4. Don’t cross the street when the pedestrian light is red
There is a saying in Germany called ‘red man, dead man”. This is taught to German children when they are growing up and going to school on their own and learning to understand traffic lights. I have never been reprimanded for crossing the street when it is red but I know plenty of people who have. It isn’t uncommon for a German to scold you if you walk across when you shouldn’t. It is especially frowned upon if you cross illegally in front of a child because you are teaching them bad manners. Crossing when it shows a ‘red man’ means that you could become a ‘dead man’!
5. Sales tax is already included in prices
I’ve lived in California my whole life before moving to Germany and have become accustomed to California’s atrocious sales tax. One of the best things about Germany is that the sales tax is already worked in to the price. If you buy some Rittersport chocolate for €1.69 you will only pay one Euro and sixty-nine cents. It makes it very nice to be able to count out your money before you ever reach the cash register.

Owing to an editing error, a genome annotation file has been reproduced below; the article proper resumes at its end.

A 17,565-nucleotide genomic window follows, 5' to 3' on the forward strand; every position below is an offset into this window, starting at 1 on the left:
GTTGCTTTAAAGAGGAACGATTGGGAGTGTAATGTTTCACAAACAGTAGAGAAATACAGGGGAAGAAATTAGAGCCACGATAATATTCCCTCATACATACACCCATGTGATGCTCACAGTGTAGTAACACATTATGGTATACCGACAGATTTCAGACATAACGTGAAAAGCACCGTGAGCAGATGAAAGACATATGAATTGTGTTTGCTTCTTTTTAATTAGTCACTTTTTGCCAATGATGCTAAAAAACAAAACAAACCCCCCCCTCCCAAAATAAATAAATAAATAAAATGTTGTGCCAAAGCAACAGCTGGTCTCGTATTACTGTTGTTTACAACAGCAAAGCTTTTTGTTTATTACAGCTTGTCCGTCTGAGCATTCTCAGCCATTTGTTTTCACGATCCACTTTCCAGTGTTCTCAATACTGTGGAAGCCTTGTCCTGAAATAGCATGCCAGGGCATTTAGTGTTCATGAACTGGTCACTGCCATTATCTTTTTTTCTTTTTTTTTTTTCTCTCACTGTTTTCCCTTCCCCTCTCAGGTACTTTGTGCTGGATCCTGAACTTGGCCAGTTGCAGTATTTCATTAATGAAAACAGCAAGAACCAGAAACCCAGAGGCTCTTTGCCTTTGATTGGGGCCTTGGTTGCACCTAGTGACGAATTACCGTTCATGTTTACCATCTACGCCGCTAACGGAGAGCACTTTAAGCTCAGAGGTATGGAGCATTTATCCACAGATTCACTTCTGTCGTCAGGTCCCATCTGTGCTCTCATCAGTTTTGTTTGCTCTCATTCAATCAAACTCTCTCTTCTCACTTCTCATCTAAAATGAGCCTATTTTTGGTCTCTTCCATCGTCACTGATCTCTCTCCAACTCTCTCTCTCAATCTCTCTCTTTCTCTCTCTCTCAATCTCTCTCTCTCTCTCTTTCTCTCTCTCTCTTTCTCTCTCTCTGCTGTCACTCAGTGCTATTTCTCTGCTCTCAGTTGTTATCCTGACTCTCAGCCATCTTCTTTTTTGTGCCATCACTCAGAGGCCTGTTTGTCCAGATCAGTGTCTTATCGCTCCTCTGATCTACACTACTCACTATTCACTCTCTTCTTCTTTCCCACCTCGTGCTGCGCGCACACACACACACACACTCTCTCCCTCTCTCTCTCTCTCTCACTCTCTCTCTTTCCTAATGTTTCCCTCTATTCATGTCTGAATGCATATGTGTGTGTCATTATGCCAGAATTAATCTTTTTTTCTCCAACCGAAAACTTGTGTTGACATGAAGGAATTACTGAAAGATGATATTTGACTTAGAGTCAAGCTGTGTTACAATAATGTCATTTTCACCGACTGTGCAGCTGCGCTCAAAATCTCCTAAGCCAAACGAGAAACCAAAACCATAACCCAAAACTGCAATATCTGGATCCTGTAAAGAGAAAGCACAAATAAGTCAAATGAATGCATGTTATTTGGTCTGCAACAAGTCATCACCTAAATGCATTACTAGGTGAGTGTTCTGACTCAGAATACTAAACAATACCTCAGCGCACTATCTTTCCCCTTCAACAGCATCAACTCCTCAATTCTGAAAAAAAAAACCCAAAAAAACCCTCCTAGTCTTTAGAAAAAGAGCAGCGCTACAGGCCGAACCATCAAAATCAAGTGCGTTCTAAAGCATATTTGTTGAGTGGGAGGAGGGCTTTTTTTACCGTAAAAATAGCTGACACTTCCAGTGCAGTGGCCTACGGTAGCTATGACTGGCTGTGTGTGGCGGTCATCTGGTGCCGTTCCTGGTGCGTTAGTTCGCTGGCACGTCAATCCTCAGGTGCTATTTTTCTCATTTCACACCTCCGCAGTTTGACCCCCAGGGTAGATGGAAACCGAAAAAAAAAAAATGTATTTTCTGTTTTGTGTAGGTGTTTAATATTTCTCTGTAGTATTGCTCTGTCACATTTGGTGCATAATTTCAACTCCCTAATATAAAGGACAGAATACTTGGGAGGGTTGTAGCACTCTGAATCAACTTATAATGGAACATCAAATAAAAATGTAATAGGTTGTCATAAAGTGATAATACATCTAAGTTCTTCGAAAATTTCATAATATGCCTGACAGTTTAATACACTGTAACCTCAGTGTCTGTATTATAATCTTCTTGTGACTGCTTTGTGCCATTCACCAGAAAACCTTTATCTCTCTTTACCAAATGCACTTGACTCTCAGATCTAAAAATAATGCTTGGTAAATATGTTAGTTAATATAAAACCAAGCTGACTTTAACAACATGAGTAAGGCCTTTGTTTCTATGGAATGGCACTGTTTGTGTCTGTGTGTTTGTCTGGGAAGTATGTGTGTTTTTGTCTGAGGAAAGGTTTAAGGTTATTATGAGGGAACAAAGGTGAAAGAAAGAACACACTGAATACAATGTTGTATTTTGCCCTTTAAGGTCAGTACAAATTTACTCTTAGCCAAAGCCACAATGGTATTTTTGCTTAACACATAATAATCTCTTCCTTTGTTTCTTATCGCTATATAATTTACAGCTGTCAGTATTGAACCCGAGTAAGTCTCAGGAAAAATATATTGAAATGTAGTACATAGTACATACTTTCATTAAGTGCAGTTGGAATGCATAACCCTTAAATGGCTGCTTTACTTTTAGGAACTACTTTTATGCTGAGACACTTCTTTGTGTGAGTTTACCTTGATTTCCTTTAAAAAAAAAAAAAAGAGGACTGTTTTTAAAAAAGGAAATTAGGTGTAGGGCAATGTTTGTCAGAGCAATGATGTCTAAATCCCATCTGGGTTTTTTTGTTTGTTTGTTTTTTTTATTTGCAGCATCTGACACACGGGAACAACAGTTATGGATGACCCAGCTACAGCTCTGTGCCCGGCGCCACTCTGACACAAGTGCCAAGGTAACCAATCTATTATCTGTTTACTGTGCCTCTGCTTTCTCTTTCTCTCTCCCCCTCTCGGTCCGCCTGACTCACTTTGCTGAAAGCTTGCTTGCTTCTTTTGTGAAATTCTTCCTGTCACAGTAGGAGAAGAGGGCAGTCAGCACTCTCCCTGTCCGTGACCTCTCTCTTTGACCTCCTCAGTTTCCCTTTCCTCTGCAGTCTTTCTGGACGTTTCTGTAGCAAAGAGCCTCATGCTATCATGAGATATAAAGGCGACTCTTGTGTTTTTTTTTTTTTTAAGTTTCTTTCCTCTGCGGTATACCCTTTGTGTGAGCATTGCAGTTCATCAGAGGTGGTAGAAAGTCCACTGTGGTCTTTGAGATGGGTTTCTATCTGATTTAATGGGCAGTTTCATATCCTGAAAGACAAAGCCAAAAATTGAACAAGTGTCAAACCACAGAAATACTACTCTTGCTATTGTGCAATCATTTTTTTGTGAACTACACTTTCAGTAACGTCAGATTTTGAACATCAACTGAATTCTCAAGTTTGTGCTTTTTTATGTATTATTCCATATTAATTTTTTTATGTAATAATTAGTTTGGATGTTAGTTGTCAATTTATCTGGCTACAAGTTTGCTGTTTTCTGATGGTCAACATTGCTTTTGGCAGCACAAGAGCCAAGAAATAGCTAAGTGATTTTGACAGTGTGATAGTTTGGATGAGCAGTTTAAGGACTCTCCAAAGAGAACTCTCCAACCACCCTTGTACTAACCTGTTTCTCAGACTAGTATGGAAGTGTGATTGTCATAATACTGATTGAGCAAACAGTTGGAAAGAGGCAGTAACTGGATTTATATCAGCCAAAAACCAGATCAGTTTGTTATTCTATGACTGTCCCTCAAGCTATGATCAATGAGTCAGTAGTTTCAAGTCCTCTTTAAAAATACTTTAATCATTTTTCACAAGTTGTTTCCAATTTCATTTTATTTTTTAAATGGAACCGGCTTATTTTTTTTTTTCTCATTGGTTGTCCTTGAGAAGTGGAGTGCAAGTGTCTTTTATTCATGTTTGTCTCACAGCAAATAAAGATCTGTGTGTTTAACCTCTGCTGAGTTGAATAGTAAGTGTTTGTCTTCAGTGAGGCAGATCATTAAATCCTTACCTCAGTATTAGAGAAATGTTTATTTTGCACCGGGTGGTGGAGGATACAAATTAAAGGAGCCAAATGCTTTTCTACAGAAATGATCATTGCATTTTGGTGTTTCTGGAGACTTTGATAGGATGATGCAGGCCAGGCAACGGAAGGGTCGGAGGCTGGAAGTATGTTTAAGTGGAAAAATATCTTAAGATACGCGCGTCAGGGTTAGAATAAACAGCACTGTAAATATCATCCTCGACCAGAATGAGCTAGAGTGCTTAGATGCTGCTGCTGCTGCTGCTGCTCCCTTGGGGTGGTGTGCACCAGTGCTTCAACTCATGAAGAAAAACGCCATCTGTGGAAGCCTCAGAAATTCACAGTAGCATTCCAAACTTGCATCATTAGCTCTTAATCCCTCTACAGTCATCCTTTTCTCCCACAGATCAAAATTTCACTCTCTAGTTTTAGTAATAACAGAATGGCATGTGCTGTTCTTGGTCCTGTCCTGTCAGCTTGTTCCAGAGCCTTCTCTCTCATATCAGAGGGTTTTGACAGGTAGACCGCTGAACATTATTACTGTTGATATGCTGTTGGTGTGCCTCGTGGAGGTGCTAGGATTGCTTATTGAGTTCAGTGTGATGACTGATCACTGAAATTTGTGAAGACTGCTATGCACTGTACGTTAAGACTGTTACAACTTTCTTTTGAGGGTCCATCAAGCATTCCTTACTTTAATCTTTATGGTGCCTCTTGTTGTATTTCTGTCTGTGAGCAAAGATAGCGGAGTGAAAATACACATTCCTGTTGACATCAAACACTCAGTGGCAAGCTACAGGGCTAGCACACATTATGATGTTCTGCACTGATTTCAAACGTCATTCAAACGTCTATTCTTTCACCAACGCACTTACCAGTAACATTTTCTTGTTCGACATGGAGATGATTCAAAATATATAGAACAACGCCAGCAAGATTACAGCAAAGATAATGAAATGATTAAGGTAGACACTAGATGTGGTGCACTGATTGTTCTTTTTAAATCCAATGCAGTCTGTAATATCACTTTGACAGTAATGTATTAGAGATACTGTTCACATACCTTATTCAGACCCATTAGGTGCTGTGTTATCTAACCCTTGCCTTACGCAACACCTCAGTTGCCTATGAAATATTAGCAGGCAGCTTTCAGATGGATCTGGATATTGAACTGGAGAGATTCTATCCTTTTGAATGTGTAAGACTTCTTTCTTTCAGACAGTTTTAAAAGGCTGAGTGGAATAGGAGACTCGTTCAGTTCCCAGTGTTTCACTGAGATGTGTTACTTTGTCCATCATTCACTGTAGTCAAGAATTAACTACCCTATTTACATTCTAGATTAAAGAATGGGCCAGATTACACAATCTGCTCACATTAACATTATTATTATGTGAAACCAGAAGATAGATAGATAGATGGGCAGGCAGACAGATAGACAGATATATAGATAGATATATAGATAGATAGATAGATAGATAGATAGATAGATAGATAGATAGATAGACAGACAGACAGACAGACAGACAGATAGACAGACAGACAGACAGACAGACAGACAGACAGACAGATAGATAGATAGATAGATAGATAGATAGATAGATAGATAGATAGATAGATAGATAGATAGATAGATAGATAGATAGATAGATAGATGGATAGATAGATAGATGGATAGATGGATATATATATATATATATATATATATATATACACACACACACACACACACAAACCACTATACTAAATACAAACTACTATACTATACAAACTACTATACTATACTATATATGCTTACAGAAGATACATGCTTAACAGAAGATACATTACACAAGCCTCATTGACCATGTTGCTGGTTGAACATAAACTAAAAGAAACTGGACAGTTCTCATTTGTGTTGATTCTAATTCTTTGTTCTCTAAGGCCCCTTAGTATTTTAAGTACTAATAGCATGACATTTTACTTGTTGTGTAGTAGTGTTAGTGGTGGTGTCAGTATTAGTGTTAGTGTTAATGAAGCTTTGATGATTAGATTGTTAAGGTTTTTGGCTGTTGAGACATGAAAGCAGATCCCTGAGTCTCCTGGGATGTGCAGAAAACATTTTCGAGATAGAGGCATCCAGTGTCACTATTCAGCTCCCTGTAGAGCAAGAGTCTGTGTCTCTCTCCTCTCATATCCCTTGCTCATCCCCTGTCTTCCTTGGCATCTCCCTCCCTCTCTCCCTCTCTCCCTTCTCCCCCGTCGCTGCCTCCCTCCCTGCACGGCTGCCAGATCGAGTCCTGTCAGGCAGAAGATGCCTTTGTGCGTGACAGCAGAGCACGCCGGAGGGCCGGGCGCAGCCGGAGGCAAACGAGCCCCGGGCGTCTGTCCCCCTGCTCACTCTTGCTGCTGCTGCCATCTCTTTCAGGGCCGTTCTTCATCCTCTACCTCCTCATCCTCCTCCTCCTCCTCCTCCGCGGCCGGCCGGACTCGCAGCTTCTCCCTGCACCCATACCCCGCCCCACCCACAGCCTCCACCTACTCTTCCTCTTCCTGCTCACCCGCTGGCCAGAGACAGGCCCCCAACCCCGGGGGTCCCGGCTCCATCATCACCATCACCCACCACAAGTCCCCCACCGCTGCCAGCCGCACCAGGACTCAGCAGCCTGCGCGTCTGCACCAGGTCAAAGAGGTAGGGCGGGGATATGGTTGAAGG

6. Germany is a very cash-oriented country
Since I’m on the topic of money, it is important to mention that Germany relies very heavily on cash. Lots of places will only accept cash below a certain price and most of the time the only cards that are accepted need to have the chip.
7. There are no such thing as €1 and €2 bills
The Euro currency uses coins for the €1 and €2. Unlike the US, where lots of times our change goes unused, coins in Europe and Germany are used frequently. Your pockets might get a little bit heavier with the extra coins but sometimes you can have a fortune without even knowing it!